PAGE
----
Reverse discrimination is discrimination against members of a dominant or majority group, in favor of members of a minority or historically disadvantaged group. 

The term “reverse discrimination” sometimes is used to describe a type of discrimination wherein members of a majority or historically advantaged group (such as Caucasians or males) are discriminated against based on their race, gender, age, or other protected characteristic.  These types of claims typically arise in the areas of employment or education. Occasionally, the term also is used to negatively describe programs meant to advance or promote minorities and address inequality. While the term “reverse discrimination” is not expressly included in federal civil rights legislation, these types of lawsuits are generally brought as discrimination cases under Title VII of the Civil Rights Act of 1964 and other statutes.

Because anti-discrimination laws were originally enacted to prevent discrimination against minorities and groups that were historically disadvantaged and denied opportunities in the workplace, there may be a perception that members of majority groups are not protected by the same laws.  As a result, the term “reverse discrimination” originated to describe these kinds of cases where members of a majority group claim they were discriminated against based on their age, race, gender or other protected characteristic.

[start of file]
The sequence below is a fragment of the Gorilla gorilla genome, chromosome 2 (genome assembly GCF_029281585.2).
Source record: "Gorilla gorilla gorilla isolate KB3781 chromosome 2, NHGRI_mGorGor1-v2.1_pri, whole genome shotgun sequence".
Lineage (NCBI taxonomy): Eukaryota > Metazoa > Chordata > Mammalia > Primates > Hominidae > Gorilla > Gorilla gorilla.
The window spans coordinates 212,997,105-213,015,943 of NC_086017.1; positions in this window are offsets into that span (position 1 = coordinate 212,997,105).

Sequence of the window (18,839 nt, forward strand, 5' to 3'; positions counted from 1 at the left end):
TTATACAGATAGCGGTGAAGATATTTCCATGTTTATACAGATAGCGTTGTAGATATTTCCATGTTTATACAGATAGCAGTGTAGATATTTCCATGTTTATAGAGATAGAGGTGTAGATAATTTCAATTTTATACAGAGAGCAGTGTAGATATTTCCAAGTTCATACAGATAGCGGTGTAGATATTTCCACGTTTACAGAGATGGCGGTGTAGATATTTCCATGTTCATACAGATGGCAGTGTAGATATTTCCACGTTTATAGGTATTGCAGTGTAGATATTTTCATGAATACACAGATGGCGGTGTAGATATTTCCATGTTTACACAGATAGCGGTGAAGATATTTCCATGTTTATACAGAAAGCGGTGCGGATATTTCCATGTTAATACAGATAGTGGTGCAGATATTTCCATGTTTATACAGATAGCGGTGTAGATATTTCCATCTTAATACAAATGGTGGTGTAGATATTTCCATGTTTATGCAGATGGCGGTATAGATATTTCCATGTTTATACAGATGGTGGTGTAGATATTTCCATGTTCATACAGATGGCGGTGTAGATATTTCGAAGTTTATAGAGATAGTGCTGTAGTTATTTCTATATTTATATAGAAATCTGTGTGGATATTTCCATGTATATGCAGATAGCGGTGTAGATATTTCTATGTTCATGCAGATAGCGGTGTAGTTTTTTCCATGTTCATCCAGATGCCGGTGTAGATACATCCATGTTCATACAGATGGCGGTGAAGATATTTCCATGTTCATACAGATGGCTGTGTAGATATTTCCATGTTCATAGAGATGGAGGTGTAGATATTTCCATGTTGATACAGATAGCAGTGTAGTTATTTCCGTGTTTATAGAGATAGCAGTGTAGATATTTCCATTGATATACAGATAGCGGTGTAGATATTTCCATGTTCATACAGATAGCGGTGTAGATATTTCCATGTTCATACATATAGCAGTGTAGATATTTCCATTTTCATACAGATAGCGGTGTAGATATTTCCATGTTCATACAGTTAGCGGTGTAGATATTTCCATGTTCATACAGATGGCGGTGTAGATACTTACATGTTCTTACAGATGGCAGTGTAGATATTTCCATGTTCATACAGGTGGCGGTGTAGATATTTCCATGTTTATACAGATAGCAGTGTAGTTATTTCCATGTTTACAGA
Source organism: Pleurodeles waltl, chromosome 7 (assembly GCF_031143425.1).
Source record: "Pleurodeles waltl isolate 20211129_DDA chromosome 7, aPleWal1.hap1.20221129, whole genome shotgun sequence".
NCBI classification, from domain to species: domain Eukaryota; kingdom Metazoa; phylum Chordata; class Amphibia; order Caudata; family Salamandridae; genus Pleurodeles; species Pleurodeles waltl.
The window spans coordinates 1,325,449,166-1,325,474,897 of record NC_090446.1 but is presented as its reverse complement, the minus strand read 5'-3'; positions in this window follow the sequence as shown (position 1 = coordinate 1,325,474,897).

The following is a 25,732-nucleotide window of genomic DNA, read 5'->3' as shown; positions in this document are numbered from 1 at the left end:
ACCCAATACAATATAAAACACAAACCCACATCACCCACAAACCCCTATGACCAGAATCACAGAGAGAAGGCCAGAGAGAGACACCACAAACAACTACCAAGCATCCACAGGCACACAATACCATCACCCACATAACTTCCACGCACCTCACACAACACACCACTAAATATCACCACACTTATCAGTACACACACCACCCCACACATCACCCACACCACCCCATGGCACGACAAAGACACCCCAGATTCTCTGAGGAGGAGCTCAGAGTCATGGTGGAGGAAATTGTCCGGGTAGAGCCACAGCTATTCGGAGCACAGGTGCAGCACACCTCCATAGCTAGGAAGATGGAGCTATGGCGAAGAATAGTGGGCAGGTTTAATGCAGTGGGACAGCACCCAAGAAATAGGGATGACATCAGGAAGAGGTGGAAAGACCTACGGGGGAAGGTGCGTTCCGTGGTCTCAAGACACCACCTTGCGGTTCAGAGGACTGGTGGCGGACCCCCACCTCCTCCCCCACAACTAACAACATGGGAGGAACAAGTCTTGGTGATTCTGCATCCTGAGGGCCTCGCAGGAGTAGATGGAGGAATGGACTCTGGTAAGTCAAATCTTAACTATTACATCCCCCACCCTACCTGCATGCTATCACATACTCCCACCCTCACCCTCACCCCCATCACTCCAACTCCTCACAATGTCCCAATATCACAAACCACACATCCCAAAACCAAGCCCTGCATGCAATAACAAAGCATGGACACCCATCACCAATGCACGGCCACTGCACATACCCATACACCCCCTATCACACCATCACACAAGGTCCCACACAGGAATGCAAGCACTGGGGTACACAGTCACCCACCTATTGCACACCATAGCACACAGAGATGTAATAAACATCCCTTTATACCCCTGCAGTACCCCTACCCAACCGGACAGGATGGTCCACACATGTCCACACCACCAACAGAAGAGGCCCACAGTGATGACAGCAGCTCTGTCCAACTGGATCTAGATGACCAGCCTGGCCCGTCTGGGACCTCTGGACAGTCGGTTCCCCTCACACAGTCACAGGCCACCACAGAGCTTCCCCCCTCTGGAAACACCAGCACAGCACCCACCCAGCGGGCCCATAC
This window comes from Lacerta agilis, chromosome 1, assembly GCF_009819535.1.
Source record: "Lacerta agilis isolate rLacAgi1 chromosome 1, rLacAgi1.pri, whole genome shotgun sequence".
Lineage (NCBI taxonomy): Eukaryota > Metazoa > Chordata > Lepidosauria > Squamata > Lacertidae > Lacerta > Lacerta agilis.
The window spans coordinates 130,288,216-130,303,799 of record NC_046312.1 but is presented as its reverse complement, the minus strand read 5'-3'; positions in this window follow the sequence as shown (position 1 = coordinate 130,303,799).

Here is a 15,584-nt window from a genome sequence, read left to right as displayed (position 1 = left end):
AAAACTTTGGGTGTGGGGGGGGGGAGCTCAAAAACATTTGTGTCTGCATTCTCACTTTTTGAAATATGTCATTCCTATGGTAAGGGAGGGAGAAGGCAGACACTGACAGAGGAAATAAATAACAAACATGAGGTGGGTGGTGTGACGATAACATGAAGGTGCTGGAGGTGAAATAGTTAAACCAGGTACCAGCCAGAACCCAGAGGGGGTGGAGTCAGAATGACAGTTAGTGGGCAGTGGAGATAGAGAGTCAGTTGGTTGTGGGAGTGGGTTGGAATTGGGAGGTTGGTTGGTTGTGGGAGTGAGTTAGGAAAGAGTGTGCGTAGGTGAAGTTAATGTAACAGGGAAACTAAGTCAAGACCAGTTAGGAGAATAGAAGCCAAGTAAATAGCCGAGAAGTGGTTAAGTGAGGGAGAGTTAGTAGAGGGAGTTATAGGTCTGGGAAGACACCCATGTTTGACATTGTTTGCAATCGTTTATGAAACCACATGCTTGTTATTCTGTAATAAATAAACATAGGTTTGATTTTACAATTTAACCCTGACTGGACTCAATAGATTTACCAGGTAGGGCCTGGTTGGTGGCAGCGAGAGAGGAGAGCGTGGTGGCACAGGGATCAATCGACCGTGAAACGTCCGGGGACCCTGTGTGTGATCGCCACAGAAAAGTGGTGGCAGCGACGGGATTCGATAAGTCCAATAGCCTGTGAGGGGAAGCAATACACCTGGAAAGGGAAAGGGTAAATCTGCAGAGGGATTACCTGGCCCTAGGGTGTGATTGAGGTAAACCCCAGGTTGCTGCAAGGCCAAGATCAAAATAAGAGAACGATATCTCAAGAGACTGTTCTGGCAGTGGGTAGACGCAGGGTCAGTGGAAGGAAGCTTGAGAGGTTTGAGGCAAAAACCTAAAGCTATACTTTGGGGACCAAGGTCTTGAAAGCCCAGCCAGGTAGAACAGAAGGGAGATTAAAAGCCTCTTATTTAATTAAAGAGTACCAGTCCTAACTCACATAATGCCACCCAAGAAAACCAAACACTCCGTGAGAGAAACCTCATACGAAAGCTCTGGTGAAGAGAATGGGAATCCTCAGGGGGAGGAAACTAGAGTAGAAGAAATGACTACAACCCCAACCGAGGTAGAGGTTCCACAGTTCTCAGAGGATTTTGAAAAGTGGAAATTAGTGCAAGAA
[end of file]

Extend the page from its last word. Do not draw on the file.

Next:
If you have been discriminated against on the basis of your race, gender or another illegal reason, you may be entitled to compensation.  Schedule a free initial consultation with the attorneys at Tishkoff, located in downtown Ann Arbor, Michigan. Their contact information is available at Tishkoff’s web site:

Stay in touch with Tishkoff:

Sources: discrimination.html